In Record Turnout Demographics Shape Scotland's Emphatic No Vote
Rural areas, far-flung islands, and industrial cities the Yes side needed to win all voted to stay in the U.K.
The dream of Scottish independence died at 6:17 a.m. (BST), when an exhausted Alex Salmond, leader of the Scottish National Party (SNP) and the moving force behind independence, conceded defeat.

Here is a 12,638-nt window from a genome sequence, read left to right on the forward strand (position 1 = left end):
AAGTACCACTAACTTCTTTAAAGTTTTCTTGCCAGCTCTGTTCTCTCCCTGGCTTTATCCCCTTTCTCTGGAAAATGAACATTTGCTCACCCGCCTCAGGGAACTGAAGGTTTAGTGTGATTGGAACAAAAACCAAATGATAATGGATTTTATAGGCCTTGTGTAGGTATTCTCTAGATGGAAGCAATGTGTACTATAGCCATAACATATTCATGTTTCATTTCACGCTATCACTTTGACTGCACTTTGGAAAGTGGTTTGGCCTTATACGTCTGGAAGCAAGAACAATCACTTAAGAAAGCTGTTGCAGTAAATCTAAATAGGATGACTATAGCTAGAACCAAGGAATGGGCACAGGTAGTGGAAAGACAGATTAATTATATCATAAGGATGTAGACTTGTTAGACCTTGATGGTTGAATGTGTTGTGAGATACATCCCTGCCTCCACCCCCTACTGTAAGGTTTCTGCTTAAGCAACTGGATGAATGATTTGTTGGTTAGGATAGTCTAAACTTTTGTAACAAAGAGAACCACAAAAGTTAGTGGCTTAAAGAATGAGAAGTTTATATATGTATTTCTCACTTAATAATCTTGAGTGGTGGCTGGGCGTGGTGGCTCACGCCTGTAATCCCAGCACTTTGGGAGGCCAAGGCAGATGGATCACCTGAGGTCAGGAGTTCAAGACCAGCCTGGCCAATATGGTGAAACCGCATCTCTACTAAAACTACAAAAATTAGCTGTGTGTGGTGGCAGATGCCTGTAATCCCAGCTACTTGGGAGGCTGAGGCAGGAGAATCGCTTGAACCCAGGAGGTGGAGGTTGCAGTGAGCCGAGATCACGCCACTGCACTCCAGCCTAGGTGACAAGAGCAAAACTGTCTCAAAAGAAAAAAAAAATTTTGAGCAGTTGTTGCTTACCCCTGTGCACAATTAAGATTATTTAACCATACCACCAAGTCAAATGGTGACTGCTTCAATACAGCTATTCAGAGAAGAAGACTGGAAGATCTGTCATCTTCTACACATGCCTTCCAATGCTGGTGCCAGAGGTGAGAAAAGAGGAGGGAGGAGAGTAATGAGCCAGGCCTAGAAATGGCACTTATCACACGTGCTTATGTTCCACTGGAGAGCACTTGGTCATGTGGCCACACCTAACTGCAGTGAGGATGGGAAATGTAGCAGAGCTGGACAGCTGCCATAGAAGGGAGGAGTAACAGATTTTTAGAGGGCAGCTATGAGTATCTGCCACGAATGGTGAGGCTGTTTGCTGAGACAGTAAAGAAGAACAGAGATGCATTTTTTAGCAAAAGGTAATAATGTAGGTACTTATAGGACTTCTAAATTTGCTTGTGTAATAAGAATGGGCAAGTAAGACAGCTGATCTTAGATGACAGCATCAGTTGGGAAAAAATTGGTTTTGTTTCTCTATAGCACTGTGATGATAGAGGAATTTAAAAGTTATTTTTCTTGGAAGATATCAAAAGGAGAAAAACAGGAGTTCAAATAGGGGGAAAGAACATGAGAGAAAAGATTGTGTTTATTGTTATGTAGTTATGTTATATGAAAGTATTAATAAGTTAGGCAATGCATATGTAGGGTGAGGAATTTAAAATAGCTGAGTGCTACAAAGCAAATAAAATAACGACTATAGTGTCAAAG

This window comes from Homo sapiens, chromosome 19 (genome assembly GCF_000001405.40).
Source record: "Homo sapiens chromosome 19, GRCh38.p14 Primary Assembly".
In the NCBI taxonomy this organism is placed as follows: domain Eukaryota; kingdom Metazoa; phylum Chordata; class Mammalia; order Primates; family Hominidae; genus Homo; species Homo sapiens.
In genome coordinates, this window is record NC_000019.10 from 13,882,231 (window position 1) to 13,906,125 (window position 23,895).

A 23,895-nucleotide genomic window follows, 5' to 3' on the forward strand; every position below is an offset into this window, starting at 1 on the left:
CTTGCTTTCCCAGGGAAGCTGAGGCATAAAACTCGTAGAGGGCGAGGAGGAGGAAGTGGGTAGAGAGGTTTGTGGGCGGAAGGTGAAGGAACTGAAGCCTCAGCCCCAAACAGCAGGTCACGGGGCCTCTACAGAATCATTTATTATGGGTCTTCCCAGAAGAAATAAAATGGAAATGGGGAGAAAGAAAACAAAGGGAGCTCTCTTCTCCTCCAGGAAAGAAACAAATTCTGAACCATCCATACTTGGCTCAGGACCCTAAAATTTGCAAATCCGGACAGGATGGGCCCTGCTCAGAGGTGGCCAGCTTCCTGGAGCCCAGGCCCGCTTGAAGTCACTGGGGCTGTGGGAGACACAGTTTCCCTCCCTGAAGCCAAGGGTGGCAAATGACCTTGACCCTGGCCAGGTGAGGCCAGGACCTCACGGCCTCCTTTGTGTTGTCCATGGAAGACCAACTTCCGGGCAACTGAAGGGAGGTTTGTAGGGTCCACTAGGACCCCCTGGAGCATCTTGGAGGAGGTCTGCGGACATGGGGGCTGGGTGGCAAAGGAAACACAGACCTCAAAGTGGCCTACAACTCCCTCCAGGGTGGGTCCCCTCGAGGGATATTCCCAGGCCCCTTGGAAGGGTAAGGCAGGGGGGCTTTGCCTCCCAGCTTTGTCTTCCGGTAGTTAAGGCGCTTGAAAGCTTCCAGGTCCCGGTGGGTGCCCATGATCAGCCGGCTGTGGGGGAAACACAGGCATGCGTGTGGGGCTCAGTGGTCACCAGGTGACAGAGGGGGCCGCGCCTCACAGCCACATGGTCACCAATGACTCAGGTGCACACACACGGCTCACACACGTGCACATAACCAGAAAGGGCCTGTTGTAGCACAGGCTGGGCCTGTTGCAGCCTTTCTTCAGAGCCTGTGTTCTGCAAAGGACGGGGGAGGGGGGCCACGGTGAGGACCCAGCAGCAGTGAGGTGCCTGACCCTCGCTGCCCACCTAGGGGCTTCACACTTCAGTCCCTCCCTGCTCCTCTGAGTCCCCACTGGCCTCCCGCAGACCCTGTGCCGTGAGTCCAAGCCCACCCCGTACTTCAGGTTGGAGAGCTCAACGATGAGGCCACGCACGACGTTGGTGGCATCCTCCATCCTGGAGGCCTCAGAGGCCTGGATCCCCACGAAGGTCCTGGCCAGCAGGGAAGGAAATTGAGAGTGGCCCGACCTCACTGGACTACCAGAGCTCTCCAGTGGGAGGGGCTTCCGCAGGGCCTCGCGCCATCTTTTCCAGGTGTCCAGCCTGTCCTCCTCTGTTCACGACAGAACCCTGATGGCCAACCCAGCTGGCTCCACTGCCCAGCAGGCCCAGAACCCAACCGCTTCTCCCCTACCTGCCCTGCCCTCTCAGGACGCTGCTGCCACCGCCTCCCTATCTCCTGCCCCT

"I accept the verdict of the people," he told a crowd of tearful supporters. "And I call on all the people of Scotland to follow suit."
The final tally, delivered by chief counting officer Mary Pitcaithly, was 55.4 percent for No and 44.6 for Yes.
It was the end of a boisterous and sometimes rancorous two-year campaign that engaged Scotland and the rest of the British Isles like no other political issue since the end of World War II.
"It's fantastic," said Hamish McArthur, a retired chemical engineer, who spent the past month